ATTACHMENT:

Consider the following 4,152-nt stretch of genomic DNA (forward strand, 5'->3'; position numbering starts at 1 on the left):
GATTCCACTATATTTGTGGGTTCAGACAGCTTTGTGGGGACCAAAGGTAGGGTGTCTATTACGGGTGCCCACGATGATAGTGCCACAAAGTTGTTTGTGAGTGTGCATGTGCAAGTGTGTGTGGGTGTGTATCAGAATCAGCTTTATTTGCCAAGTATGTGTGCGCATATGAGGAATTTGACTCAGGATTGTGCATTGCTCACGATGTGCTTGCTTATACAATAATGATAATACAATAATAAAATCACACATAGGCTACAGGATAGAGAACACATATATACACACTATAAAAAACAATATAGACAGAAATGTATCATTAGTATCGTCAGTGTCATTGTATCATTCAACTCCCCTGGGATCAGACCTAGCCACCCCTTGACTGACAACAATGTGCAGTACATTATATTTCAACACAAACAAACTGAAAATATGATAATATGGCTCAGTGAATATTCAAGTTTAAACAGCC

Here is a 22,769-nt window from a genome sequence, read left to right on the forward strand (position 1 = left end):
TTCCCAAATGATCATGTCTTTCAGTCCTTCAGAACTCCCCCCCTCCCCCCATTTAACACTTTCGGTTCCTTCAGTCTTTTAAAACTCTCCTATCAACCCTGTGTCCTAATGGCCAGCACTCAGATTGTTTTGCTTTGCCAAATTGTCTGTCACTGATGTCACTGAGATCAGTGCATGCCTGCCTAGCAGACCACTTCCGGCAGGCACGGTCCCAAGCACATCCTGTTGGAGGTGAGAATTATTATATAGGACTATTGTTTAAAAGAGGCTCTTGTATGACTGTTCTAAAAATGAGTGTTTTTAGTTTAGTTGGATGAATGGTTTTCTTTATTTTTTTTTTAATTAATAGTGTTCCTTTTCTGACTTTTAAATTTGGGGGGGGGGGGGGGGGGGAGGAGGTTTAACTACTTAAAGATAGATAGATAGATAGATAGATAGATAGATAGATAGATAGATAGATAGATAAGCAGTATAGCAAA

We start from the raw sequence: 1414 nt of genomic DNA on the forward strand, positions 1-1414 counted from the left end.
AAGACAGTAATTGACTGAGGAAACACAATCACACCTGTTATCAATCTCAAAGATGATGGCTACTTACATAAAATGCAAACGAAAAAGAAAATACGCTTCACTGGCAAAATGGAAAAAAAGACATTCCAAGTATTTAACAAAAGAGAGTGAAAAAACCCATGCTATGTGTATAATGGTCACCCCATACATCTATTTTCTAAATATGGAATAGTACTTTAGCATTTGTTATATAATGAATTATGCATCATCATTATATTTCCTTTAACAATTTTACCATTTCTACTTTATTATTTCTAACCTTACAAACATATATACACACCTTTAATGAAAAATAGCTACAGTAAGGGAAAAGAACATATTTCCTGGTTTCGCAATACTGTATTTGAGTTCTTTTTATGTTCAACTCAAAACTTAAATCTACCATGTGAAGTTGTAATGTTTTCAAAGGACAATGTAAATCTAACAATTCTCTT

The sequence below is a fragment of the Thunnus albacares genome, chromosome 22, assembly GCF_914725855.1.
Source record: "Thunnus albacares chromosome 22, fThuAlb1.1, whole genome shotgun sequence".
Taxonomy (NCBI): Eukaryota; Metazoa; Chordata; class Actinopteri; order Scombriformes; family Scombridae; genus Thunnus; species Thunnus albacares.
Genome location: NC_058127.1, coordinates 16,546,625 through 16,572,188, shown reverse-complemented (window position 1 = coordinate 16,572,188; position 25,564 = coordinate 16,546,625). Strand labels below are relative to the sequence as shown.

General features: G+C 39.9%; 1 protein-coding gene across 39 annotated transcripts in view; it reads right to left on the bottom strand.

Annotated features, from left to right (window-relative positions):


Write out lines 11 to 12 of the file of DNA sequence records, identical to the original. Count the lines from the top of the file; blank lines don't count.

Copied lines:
General features: G+C 39.9%; 1 protein-coding gene across 39 annotated transcripts in view; it reads right to left on the bottom strand.

Annotated features, from left to right (window-relative positions):